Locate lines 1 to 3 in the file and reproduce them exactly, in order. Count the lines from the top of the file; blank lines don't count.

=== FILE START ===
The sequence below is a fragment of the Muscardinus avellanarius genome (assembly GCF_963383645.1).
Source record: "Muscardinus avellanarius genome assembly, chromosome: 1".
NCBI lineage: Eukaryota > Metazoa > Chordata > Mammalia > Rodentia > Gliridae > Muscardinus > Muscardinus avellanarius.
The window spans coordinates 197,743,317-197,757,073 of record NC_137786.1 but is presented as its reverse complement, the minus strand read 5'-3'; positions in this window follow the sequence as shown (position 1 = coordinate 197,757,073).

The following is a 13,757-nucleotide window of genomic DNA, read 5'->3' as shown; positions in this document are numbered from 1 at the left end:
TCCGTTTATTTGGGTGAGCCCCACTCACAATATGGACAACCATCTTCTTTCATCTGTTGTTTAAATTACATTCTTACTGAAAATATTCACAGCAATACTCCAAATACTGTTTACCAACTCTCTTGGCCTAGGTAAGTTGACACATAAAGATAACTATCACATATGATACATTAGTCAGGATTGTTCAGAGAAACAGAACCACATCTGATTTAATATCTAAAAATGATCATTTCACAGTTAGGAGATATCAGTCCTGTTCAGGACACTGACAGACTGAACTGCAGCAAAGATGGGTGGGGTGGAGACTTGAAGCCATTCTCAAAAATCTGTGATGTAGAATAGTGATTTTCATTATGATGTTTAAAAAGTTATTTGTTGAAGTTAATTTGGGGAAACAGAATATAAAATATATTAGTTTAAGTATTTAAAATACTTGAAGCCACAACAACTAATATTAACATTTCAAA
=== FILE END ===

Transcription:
The sequence below is a fragment of the Muscardinus avellanarius genome (assembly GCF_963383645.1).
Source record: "Muscardinus avellanarius genome assembly, chromosome: 1".
NCBI lineage: Eukaryota > Metazoa > Chordata > Mammalia > Rodentia > Gliridae > Muscardinus > Muscardinus avellanarius.